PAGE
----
They were $3.5 million dollars in debt and earning an 8 percent royalty rate. In November 1996, they settled with Arista and BMG and LaFace for an 18 percent royalty rate. To add to the drama, there were talks of producer Dallas Austin leaving the project because of back-and-forths with TLC and L.A. Reid over the creative direction of the album, the 1999 VIBE cover story stated. Thankfully, the parties resolved their misunderstandings enough to complete one of the biggest albums of the decade.

On 17 tracks, TLC took on sexuality, insecurities, self-reliance, and vulnerability with resistant messaging, their tried and true winning formula. This energy paved the way for Destiny’s Child’s reign in the 2000s, and the transparency R&B singers like SZA, H.E.R. and Summer Walker carry on today. TLC's defiance gave women of the ‘90s permission to be vocal about the spectrum of their emotions, from their sex drives on “I Ain’t Too Proud to Beg” to revenge cheating on “Creep.” FanMail brought more of those goods.

The most notable “No Scrubs,” also considered pop canon, is a scathing critique on men at bottom of the dating pool. “A scrub is a guy, who thinks he’s fly and is also known as a busta/ always talking about what he wants and just sits on his broke a**,” Chilli belts in opening lines. The no. 1 track became such a phenomenon that it inspired the petty male response, “No Pigeons” from Sporty Thievz, their biggest claim to fame. Former Xscape members Kandi Burruss and Tameka Dianne "Tiny" Harris penned it and Kevin "She'kspere" Briggs, also behind Destiny’s Child’s no. 1 song “Bills, Bills, Bills,” produced it.

TLC tapped the legendary Hype Williams for the "No Scrubs" visual. Instead of setting the video in a club where scrubs are likely inhabitants, the visual features the trio in outer-space suits floating through a futuristic setting no scrub could ever reach. Most notably Lopes, who in the video does martial arts while a drone films her, manages to keep the digital theme, even when dissing the guys. “Can't forget the focus on the picture in front of me/You as clear as DVD on digital TV screens,” Lopes raps.

The wonky bop “Silly Ho” is another anti-playa anthem, in which TLC proclaim they aren't the kind of women who are scheming for men's pockets. “I can run a scam before he can/ I am better than a man/ I always keep my game all day,” they chant. TLC keeps demanding respect on the choppy “My Life,” their Janet Jackson Control moment, appropriate given their music industry woes.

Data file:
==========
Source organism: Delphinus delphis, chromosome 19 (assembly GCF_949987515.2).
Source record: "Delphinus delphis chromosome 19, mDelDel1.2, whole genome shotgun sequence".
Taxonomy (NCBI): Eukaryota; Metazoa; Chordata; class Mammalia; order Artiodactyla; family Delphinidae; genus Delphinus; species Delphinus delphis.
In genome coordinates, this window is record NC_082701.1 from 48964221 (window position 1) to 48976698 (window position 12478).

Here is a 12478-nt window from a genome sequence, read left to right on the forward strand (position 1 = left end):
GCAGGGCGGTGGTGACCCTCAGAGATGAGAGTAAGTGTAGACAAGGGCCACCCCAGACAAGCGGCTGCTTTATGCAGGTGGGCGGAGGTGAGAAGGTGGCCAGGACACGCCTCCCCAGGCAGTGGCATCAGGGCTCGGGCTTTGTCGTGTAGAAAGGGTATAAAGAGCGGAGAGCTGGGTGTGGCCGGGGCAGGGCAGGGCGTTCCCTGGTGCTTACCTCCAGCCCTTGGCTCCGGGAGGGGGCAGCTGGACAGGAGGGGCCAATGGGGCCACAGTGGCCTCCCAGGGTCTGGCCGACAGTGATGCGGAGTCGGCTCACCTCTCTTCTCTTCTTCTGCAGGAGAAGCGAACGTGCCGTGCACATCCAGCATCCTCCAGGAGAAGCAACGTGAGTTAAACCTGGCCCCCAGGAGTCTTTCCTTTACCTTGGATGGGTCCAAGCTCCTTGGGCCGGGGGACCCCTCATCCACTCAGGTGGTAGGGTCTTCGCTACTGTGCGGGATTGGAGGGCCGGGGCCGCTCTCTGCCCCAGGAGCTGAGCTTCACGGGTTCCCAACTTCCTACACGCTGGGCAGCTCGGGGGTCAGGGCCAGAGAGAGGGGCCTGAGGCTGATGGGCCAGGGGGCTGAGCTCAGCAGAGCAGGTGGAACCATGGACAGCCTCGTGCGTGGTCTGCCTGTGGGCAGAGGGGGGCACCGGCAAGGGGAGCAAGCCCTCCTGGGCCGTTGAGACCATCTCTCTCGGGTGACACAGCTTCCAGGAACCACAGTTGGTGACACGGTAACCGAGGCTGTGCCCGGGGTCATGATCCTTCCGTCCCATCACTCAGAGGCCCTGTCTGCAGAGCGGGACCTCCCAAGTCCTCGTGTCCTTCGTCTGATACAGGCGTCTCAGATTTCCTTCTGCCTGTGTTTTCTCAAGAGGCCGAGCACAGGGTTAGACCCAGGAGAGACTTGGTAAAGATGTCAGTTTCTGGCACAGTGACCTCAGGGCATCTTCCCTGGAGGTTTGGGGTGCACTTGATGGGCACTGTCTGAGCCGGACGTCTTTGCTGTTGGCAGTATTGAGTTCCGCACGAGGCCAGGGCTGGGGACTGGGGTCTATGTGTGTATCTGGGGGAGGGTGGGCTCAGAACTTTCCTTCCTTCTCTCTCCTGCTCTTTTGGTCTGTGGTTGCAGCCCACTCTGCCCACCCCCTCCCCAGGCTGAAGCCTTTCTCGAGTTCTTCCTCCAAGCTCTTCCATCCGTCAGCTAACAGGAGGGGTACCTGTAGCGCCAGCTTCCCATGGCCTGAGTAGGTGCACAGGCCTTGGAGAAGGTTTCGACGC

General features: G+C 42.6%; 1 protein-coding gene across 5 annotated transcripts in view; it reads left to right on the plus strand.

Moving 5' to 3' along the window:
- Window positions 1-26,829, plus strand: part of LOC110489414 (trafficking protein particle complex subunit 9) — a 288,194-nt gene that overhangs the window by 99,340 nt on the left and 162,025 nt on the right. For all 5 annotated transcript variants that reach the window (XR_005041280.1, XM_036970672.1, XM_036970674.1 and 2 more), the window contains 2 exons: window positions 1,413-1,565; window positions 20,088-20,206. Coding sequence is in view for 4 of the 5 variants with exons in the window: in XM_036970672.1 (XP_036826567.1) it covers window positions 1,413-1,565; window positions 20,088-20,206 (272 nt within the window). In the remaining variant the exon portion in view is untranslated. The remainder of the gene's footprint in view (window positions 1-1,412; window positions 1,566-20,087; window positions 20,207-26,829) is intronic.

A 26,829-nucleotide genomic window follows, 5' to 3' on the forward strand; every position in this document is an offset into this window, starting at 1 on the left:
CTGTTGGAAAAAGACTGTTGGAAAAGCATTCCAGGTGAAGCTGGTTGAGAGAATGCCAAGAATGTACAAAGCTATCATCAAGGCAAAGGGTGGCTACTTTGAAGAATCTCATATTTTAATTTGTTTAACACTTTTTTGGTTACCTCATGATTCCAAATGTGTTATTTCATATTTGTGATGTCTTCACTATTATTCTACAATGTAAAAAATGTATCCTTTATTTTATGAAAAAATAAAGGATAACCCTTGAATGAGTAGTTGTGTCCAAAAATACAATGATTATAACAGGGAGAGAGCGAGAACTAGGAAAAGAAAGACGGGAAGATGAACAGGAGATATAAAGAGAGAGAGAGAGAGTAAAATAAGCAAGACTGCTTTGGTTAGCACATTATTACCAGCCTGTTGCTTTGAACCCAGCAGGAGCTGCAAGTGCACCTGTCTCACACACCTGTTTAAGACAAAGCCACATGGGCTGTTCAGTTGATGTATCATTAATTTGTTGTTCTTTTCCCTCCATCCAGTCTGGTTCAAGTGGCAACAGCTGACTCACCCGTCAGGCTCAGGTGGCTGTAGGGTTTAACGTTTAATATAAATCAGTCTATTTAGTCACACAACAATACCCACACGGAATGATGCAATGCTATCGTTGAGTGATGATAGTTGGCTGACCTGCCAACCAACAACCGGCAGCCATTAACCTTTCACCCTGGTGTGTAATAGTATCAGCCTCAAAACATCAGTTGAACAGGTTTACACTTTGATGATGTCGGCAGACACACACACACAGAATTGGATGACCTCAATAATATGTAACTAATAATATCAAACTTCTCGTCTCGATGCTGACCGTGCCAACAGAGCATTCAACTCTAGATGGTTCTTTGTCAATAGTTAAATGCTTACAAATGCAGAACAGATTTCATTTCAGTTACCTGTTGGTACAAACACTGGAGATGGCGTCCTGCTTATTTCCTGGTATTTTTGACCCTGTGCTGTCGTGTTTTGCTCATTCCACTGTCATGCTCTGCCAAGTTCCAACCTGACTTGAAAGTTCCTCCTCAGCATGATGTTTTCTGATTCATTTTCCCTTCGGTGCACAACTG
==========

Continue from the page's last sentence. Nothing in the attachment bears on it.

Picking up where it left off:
TLC breaks from jittery beats and Vic-E assisted numbers for alternative pop, on the album’s second no. 1 hit single "Unpretty," which tackles insecurities caused by a toxic partner’s body-shaming. T-Boz deads him by summoning self-love: “Maybe get rid of you/ And then I'll get back to me, yeah.” The track was inspired by a poem T-Boz wrote, Dallas Austin told CNN in 2000. He also spoke on the songs’ folky essence. "I like a lot of alternative music, and when I saw the title, “Unpretty” reminded me of a song somebody like (alternative singer) Ani DiFranco would have (written). I just went at it,” he explained. The crew also gave us sensual beckoning on the mid-tempo groove “Come On Down,” penned by legendary pop songwriter Diane Warren.

The album ends with soulful bop “Don’t Pull Out on Me Yet,” but it’s “Communication (Interlude)” that feels like the proper conclusion. “There's over a thousand ways/ To communicate in our world today/ And it's a shame/ That we don't connect,” they say in a spoken word that offers a foreshadowing to our present human condition. Loneliness is on the rise, and more screen time and less human interaction are being linked to growing depression among American adolescents. "So if you also feel the need/ For us to come together/ Will you communicate with me?” As technological advancements create the feeling of being in closer proximity to more people's thoughts and happenings, it reminds us that these interactions can be fleeting and one-on-one intimacy with your chosen tribe could never become obsolete.

Although its 1999 original drop date has come and gone, in 2019, FanMail is still a fitting soundtrack for dating in the digital age. Whether they're making their contact through the passenger sides of cars or down in the DMs, the personalities pointed out on the poignant album, are still walking amongst us, messing with our hearts one way or another. FanMail proved that TLC was more in tune with the future than their pop peers, and will more than likely continue to be.